One of the sources I researched claims that a Greek Historian named Abydenus from the 3rd Century BC says that Nebuchadnezzar had been “possessed by some god” and had disappeared. The actual story from Abydenus, though, seems to be about the king going into a fit and predicting the fall of Babylon and then dying. It doesn’t seem to fit the Cow story.
The same source states that there is no historical record of Nebuchadnezzar’s governmental activity between 582 B.C. and 575 B.C. I don’t know enough of Mesopotamian history to know if this is true or not; but I suppose it’s possible that perhaps he was A.W.O.L. during that period and the account in Daniel Chapter 4 is based on an actual proclamation he made to explain where he’d been.
Another source cites an tablet from Nebuchadnezzar’s reign, currently in the British Museum, which seems to describe him suffering some sort of mental breakdown; but the tablet is incomplete and open to interpretation.
2 [Nebu]chadnezzar considered […..]3 His life appeared of no value to [him...]5 And Babylonian speaks bad counsel to Evil-merodach […..]6 Then he gave an entirely different order but [………]7 He does not heed the word from his lips, the cour[tiers……]11 He does not show love to son and daughter […..]12 …family and clan do not exist [………]14 His attention was not directed towards promoting the welfare of Esagil [and Babylon]16 He prays to the Lord of lords, he raised [his hands in supplication….]17 He weeps bitterly to Marduk, the g[reat] god [……] 18 His prayer go forth, to [………]
Suggestive, yes, but the passage could as easily be describing a crippling bout of depression. Now, if it had the king saying “Moo!” or “There’s nothing like hay for a headache”, why then it would support Daniel’s account a little better. Maybe that’s on the broken-off part of the tablet.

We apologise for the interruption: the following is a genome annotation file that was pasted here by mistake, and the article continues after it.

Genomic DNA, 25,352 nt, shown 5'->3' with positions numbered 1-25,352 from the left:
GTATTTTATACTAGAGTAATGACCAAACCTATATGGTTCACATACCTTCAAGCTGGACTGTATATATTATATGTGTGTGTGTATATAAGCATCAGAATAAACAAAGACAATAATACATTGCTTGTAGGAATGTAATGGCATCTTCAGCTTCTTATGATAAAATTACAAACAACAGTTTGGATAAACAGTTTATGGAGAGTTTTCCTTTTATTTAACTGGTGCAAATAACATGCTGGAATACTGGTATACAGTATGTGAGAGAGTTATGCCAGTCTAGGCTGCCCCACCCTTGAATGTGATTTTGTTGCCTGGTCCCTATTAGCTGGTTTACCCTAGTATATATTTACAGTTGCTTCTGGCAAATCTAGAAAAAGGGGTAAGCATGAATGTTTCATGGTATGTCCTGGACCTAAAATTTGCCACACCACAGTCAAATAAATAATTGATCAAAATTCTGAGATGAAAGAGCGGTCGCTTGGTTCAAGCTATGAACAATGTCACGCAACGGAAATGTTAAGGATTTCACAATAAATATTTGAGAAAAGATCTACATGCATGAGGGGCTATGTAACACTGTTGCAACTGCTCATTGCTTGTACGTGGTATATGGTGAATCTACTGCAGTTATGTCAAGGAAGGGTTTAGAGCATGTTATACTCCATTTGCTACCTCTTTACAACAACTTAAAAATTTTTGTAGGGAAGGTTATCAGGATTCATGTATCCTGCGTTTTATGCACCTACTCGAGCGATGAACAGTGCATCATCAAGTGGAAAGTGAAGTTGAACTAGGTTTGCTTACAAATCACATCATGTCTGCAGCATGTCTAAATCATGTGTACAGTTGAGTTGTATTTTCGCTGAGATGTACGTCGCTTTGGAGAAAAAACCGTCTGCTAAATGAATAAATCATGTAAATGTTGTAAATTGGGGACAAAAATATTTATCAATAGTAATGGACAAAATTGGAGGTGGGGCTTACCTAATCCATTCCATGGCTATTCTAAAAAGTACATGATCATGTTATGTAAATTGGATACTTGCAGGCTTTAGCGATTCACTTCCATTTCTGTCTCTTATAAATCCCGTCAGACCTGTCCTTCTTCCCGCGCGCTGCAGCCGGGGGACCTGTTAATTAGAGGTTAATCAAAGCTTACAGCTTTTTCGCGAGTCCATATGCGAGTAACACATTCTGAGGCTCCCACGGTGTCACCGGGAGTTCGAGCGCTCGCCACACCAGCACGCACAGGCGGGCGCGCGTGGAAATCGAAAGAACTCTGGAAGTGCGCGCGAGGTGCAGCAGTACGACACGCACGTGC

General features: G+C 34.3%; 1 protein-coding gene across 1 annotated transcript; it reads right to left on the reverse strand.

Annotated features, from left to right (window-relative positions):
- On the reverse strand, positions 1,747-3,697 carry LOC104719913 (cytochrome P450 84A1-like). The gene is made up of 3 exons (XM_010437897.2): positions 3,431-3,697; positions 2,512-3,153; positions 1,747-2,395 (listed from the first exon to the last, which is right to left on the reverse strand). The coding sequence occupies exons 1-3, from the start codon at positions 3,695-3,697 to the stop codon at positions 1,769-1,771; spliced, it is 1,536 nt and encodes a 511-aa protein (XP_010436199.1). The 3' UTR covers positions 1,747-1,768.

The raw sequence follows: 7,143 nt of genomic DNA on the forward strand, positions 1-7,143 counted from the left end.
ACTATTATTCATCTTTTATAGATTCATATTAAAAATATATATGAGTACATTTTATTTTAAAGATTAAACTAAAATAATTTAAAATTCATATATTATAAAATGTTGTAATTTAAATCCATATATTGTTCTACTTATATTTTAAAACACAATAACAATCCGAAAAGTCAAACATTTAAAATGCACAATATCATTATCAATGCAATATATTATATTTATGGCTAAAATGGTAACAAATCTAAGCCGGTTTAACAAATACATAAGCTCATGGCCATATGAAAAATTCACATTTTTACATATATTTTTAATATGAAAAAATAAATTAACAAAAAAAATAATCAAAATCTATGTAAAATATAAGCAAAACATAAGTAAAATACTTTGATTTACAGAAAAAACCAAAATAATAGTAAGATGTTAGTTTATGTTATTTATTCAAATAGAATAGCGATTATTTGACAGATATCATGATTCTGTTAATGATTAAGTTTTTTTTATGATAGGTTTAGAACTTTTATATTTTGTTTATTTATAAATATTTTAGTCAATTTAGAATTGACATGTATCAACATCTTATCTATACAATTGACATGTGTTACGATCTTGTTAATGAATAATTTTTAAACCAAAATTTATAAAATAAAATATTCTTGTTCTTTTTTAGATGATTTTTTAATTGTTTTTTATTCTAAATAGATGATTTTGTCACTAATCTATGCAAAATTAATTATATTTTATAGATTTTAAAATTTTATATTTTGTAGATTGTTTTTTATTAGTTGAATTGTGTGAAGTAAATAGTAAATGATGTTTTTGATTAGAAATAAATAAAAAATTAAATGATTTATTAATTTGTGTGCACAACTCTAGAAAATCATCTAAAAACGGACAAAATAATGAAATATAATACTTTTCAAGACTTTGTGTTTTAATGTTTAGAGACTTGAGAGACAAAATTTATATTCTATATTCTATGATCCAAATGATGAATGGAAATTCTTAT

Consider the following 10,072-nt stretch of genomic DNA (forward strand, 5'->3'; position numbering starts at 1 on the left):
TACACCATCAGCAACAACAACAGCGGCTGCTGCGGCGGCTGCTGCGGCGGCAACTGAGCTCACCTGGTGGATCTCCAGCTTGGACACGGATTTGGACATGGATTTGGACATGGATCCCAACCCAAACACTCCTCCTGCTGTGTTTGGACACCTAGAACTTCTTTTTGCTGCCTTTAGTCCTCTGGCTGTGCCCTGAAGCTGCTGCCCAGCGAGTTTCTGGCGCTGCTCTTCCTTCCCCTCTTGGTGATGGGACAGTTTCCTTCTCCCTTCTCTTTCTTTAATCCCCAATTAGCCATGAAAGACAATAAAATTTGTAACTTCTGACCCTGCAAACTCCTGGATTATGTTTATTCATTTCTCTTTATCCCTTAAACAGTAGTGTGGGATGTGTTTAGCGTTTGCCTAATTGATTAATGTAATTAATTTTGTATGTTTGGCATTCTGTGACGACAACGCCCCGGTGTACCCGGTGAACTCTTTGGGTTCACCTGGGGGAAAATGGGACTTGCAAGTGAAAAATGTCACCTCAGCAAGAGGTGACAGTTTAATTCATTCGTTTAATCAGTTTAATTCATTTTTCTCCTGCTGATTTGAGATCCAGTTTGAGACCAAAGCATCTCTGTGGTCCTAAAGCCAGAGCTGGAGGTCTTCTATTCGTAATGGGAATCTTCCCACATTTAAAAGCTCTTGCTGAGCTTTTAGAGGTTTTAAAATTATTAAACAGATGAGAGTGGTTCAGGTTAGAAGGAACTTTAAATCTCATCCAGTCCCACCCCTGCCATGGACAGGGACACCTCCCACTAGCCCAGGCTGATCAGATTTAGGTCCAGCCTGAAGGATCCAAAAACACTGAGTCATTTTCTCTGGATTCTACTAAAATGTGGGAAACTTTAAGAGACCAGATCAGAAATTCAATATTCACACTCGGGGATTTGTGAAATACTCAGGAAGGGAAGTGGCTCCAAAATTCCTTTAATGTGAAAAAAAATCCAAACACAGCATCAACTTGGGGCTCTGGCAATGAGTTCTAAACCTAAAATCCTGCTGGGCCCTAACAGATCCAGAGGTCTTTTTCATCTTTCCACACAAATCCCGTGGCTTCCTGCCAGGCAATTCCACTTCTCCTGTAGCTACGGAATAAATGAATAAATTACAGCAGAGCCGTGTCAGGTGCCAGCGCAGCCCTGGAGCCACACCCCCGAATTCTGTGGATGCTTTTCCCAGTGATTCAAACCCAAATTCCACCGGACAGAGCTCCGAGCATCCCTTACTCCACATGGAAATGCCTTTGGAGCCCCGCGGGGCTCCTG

Or maybe the “seven times” of the Biblical text refers to a shorter period of time: seven months, or even seven weeks. Raised though I was in a tradition of Biblical Inerrancy, I tend to be suspicious whenever the Bible speaks of numbers like “seven” or “forty”. It makes me wonder if these numbers are being cited to the most significant decimal, or if they are being used symbolically. “Seven” is the number of Completion in Hebraic literature, and perhaps “seven times” merely means “the period of time sufficient to fulfill God’s purpose.”
At the end of this period, Nebuchadnezzar regains his senses and his sanity is restored. He is once again capable of taking over narrating the story.
At the end of that time, I, Nebuchadnezzar, raised my eyes toward heaven, and my sanity was restored. Then I praised the Most High; I honored and glorified him who lives forever. (Daniel 4:34)
His advisors and nobles seek him out and he is restored to his throne. And, dang it all, he becomes even greater than he was before.
Now I, Nebuchadnezzar, praise and exalt and glorify the King of heaven, because everything he does is right and all his ways are just. And those who walk in pride, he is able to humble. (Daniel 4:37)
Which isn’t to say that Nebuchadnezzar became a humble man. Reading his voice in his proclamation I just don’t hear that. And he was, after all, still king of the Greatest Nation on Earth. But it’s always healthy for a ruler to remember occasionally that there are things even greater than he.